Dirty Laundry

The first thing I did after he left was to walk slowly into my room and take all the sheets off the bed. I carried them ceremoniously to the washer, poured in the soap, closed the door and pushed the button to begin the cycle. I stood there watching the sudsy water overtake the inside of the machine, churning the sheets into an unrecognizable mass. I stared uncomprehending. I didn’t cry. That had happened earlier that morning when after several hours of discussing I finally asked: “Does this mean we are breaking up?” I already knew the answer, but I needed him to say it. “Yes.”

I can survive this I reminded myself. I have done it before.

After I put my son to bed, I tried to coax myself to wash my hair. I couldn’t. I wasn’t ready for him to be completely gone.

I took a shower and put on fresh pajamas and got into my giant empty bed alone.

I remembered that someone had told me once that the key to surviving the heartache of a newly empty bed is to not have a side. There is no one coming to fill the other half of that bed, so you are just torturing yourself by leaving it open. I moved my pillow to the middle of the bed and stared into the dark.

I remembered how glorious it used to seem to be able to stretch out over the entire bed for a few brief moments in the morning once everyone was up. I tried to tap into that feeling, sprawled like a starfish taking up as much surface area as physically possible. It felt vulnerable, and I quickly retreated to my previously coiled position.

Tonight is the first night where I am alone. I do not have my son. I do not have my honey. I am sitting in the kitchen typing because I cannot even bear to look at my bed. I don’t know how I will be able to sleep in it.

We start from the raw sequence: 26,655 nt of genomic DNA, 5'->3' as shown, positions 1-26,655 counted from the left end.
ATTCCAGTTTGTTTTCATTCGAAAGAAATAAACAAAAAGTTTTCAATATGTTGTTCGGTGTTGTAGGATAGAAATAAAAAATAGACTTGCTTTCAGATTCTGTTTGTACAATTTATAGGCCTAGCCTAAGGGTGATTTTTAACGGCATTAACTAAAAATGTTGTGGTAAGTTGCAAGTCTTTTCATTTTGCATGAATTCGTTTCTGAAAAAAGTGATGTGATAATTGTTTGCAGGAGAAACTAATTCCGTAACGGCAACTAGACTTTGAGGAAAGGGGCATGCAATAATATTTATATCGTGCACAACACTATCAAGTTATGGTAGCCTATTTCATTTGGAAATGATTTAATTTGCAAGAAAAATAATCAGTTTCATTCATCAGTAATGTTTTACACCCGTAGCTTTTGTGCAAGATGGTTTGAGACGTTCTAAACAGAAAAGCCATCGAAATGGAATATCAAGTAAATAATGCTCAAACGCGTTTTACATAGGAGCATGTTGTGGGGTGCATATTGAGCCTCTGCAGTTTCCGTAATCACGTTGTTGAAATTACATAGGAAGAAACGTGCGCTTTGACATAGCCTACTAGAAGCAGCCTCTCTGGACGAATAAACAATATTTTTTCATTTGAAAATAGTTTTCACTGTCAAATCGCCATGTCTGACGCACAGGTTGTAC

I know I must wash my hair. I know I must let go of this token of evidence that we were an “us.” I know but I am not ready. I am not ready because I don’t want to let go of “us.” And he is everywhere. In our tiny apartment there is nowhere I can rest my gaze without something reminding me of him.

Pictures of us are waiting for me at Walgreens. I ordered them before we split up. I haven’t been able to bring myself to pick them up. I was going to do an art project. I have no idea what to do with them now. I have no idea what to do with myself now either.

Nothing makes sense.

Except I had a very vivid and disturbing dream last night where all my teeth fell out. I woke up panicked and decided to look up what dream analysts think it means. I read that teeth falling out symbolizes change and fear of losing something important.

That makes sense.


2 thoughts on “Dirty Laundry

  1. Teeth falling out signifies a lack of self confidence or guilt over something you did or said. You’re strong… This too, shall pass.

    • Hmm… I resonate more with the description I found, but that is also an interesting interpretation… things to think about.

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